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Peel-and-Stick Solar Panels: A World First
Justin McGar / DesignBuild Source / January 10, 2013
Researchers at the Stanford School of Engineering have succeeded in developing the world’s first peel-and-stick thin-film solar cells.
The idea will allow the cells to be applied to almost any surface, with successful tests having been conducted on paper, plastic and window glass. This opens up significant opportunities for alternative applications for solar technology, previously limited by traditional solar cells, which must be mounted on stiff, often heavy, fixed panels.
Though fabricating thin-film solar panels on flexible substrates has been successfully achieved before, previous efforts have required modifications of existing processes or materials. The Stanford researchers’ solution has been achieved without modifying any existing processes, facilities or materials, making them viable commercially.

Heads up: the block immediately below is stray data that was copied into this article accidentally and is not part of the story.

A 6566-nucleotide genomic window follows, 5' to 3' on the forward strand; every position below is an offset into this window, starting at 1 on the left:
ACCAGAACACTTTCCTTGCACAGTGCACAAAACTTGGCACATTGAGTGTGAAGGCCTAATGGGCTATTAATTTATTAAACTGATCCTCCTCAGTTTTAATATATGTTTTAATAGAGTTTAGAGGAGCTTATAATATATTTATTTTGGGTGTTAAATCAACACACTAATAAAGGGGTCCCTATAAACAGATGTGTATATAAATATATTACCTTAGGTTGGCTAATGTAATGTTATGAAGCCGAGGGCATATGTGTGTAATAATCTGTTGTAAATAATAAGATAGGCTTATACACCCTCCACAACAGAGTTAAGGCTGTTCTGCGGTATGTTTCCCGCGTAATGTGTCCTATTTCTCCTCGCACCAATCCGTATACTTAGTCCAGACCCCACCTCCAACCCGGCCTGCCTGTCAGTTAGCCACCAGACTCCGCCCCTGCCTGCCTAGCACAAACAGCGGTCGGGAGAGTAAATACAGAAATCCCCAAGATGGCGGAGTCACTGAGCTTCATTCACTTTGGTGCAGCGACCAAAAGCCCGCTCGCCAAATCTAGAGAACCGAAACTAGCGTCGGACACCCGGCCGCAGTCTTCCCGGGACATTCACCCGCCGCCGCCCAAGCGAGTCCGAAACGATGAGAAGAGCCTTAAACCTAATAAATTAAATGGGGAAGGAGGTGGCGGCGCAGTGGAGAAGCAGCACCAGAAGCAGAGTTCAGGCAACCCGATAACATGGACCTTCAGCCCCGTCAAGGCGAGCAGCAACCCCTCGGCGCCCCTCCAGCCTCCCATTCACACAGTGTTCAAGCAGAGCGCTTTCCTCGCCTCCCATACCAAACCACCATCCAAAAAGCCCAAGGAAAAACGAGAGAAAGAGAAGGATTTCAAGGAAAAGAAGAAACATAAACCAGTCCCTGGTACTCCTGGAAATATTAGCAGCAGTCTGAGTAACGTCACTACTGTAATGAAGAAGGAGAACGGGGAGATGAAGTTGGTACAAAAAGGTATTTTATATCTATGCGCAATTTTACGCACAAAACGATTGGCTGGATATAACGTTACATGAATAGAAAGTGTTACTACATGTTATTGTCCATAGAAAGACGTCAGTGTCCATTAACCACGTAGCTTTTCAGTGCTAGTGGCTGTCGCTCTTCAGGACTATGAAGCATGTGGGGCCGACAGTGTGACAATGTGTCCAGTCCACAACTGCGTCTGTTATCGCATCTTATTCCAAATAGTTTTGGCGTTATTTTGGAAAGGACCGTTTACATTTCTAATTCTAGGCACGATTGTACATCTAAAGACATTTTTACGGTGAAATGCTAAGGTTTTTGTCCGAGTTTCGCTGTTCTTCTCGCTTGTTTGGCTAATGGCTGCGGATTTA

The decal-like application process provides the real difference from existing thin-film photovoltaic cells as they do not require any direct fabrication on the final carrier substrate.
“Non-conventional or ‘universal’ substrates are difficult to use for photovoltaics because they typically have irregular surfaces and they don’t do well with the thermal and chemical processing necessary to produce today’s solar cells,” said Xiaolin Zheng, a Stanford assistant professor of mechanical engineering and senior author of the paper. “We got around these problems by developing this peel-and-stick process, which gives thin-film solar cells flexibility and attachment potential we’ve never seen before, and also reduces their general cost and weight.”